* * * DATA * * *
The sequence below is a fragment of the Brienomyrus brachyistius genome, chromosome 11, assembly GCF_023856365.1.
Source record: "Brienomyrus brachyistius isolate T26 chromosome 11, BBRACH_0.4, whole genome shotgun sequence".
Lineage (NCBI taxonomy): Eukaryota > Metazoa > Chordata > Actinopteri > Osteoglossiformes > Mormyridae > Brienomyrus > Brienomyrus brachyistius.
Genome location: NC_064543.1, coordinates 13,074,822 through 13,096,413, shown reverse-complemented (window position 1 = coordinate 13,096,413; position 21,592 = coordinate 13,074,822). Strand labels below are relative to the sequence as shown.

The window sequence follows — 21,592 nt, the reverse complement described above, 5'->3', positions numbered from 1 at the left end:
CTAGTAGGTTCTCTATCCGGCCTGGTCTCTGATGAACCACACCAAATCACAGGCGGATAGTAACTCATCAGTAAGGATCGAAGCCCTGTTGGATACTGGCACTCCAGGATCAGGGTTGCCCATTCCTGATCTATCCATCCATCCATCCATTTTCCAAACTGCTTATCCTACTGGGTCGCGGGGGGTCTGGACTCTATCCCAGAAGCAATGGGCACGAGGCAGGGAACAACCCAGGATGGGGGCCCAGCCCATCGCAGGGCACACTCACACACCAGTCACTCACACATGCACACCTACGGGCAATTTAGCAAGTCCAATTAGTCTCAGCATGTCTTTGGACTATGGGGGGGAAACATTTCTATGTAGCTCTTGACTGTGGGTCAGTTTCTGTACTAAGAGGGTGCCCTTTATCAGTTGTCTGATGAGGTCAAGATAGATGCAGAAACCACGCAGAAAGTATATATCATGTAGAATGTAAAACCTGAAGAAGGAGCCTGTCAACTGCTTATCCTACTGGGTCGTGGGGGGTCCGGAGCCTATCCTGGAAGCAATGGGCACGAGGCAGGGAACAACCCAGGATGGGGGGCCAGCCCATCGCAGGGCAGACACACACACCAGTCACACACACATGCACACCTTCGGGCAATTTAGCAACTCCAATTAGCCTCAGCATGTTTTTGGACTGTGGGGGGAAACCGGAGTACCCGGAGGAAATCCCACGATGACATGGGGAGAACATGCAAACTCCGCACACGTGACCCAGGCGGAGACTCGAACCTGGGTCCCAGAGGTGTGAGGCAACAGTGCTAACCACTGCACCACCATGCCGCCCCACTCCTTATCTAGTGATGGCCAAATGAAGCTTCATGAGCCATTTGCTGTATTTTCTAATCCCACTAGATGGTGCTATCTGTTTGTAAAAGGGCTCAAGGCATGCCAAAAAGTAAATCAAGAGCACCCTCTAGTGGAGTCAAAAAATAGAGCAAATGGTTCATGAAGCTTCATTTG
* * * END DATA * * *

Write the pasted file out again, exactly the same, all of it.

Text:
The sequence below is a fragment of the Brienomyrus brachyistius genome, chromosome 11, assembly GCF_023856365.1.
Source record: "Brienomyrus brachyistius isolate T26 chromosome 11, BBRACH_0.4, whole genome shotgun sequence".
Lineage (NCBI taxonomy): Eukaryota > Metazoa > Chordata > Actinopteri > Osteoglossiformes > Mormyridae > Brienomyrus > Brienomyrus brachyistius.
Genome location: NC_064543.1, coordinates 13,074,822 through 13,096,413, shown reverse-complemented (window position 1 = coordinate 13,096,413; position 21,592 = coordinate 13,074,822). Strand labels below are relative to the sequence as shown.

The window sequence follows — 21,592 nt, the reverse complement described above, 5'->3', positions numbered from 1 at the left end:
CTAGTAGGTTCTCTATCCGGCCTGGTCTCTGATGAACCACACCAAATCACAGGCGGATAGTAACTCATCAGTAAGGATCGAAGCCCTGTTGGATACTGGCACTCCAGGATCAGGGTTGCCCATTCCTGATCTATCCATCCATCCATCCATTTTCCAAACTGCTTATCCTACTGGGTCGCGGGGGGTCTGGACTCTATCCCAGAAGCAATGGGCACGAGGCAGGGAACAACCCAGGATGGGGGCCCAGCCCATCGCAGGGCACACTCACACACCAGTCACTCACACATGCACACCTACGGGCAATTTAGCAAGTCCAATTAGTCTCAGCATGTCTTTGGACTATGGGGGGGAAACATTTCTATGTAGCTCTTGACTGTGGGTCAGTTTCTGTACTAAGAGGGTGCCCTTTATCAGTTGTCTGATGAGGTCAAGATAGATGCAGAAACCACGCAGAAAGTATATATCATGTAGAATGTAAAACCTGAAGAAGGAGCCTGTCAACTGCTTATCCTACTGGGTCGTGGGGGGTCCGGAGCCTATCCTGGAAGCAATGGGCACGAGGCAGGGAACAACCCAGGATGGGGGGCCAGCCCATCGCAGGGCAGACACACACACCAGTCACACACACATGCACACCTTCGGGCAATTTAGCAACTCCAATTAGCCTCAGCATGTTTTTGGACTGTGGGGGGAAACCGGAGTACCCGGAGGAAATCCCACGATGACATGGGGAGAACATGCAAACTCCGCACACGTGACCCAGGCGGAGACTCGAACCTGGGTCCCAGAGGTGTGAGGCAACAGTGCTAACCACTGCACCACCATGCCGCCCCACTCCTTATCTAGTGATGGCCAAATGAAGCTTCATGAGCCATTTGCTGTATTTTCTAATCCCACTAGATGGTGCTATCTGTTTGTAAAAGGGCTCAAGGCATGCCAAAAAGTAAATCAAGAGCACCCTCTAGTGGAGTCAAAAAATAGAGCAAATGGTTCATGAAGCTTCATTTG